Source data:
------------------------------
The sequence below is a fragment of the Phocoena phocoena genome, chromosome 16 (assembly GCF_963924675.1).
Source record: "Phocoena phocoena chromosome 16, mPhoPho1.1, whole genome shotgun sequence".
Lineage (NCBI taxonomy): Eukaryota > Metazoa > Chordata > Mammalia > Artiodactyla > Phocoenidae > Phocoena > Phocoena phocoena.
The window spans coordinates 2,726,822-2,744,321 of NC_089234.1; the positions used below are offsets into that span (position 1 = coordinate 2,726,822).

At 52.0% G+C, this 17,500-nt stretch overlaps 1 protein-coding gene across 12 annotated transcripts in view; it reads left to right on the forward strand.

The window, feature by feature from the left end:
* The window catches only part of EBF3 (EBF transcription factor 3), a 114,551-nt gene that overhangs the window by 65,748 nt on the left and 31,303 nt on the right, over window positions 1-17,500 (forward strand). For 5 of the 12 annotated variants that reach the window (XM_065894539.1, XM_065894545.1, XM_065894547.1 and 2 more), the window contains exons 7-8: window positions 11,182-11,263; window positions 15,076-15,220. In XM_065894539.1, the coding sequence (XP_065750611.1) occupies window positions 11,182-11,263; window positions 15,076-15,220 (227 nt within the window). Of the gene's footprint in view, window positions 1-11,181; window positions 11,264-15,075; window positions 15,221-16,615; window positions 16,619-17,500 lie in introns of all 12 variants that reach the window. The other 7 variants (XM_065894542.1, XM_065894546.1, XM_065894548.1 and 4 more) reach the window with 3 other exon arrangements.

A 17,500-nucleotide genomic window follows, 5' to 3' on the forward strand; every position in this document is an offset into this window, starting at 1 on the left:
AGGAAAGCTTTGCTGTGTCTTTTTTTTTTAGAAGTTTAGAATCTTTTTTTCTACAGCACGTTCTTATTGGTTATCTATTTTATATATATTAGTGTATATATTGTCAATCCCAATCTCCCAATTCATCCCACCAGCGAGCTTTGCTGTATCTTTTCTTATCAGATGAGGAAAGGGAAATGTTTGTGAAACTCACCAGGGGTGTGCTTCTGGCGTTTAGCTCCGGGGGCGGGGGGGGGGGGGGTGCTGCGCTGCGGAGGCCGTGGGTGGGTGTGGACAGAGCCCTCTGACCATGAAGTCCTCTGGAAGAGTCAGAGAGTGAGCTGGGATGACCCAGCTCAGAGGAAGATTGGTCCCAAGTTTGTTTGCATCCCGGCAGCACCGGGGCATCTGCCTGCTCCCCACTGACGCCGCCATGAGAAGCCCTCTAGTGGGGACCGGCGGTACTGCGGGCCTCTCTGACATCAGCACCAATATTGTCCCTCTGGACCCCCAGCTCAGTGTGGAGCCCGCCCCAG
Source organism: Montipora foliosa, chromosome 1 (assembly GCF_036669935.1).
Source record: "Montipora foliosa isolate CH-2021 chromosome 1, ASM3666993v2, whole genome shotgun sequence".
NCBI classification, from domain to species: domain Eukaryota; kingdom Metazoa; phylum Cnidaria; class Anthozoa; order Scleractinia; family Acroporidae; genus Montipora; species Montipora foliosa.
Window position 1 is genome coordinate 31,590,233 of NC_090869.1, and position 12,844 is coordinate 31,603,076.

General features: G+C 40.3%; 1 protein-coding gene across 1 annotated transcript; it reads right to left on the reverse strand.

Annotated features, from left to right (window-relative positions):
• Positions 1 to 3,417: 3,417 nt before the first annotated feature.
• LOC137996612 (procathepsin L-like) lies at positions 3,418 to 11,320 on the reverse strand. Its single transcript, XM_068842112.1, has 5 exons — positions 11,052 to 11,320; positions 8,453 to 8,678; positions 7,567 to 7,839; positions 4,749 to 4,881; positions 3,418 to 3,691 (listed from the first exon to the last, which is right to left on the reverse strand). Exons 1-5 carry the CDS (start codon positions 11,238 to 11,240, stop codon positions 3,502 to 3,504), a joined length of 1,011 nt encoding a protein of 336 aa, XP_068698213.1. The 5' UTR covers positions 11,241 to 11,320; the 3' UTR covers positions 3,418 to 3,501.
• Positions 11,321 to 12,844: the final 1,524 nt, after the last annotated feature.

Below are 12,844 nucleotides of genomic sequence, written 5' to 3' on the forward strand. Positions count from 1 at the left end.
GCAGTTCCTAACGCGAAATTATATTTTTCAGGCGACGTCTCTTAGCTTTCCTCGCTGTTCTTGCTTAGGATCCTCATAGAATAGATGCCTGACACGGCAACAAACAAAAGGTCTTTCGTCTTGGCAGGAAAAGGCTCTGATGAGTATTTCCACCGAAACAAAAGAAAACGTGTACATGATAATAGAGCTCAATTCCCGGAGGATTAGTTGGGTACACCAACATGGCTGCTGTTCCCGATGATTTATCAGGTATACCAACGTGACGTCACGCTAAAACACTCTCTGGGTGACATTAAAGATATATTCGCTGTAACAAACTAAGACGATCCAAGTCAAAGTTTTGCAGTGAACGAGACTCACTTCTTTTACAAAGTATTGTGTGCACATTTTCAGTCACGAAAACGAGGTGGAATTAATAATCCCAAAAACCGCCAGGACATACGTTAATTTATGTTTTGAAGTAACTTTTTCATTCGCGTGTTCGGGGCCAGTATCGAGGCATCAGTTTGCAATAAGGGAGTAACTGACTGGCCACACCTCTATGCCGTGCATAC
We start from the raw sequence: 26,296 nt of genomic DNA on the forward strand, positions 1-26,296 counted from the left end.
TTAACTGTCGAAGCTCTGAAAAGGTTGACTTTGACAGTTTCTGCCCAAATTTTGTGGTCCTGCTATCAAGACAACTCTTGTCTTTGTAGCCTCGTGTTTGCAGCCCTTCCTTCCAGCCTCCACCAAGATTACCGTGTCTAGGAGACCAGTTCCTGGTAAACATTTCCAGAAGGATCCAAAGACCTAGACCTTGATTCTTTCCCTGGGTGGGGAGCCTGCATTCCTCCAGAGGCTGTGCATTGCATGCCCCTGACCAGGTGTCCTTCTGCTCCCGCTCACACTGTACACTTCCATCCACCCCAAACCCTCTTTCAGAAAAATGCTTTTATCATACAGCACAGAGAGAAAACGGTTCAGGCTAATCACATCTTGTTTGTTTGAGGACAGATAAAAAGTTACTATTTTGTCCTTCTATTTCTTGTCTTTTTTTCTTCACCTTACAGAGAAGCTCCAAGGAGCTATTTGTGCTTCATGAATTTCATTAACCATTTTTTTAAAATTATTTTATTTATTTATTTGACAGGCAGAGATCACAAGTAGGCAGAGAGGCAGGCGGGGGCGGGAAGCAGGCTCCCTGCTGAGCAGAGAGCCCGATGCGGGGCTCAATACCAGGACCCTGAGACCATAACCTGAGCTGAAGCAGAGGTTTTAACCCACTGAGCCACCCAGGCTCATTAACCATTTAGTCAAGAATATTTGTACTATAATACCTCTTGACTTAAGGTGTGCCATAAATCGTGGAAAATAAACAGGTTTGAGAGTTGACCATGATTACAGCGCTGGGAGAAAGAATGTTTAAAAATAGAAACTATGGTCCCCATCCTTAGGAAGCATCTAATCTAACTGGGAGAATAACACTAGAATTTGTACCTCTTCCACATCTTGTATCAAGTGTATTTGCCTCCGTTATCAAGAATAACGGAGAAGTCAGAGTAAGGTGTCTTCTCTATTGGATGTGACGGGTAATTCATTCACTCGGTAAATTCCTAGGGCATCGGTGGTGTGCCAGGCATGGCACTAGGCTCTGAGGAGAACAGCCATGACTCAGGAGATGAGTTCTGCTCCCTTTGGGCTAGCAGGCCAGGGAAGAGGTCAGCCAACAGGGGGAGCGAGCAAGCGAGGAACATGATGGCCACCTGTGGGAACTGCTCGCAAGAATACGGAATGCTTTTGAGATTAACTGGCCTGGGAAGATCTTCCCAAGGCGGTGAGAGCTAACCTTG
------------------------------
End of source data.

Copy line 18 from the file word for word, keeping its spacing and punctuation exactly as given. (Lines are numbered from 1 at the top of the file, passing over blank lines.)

• Positions 11,321 to 12,844: the final 1,524 nt, after the last annotated feature.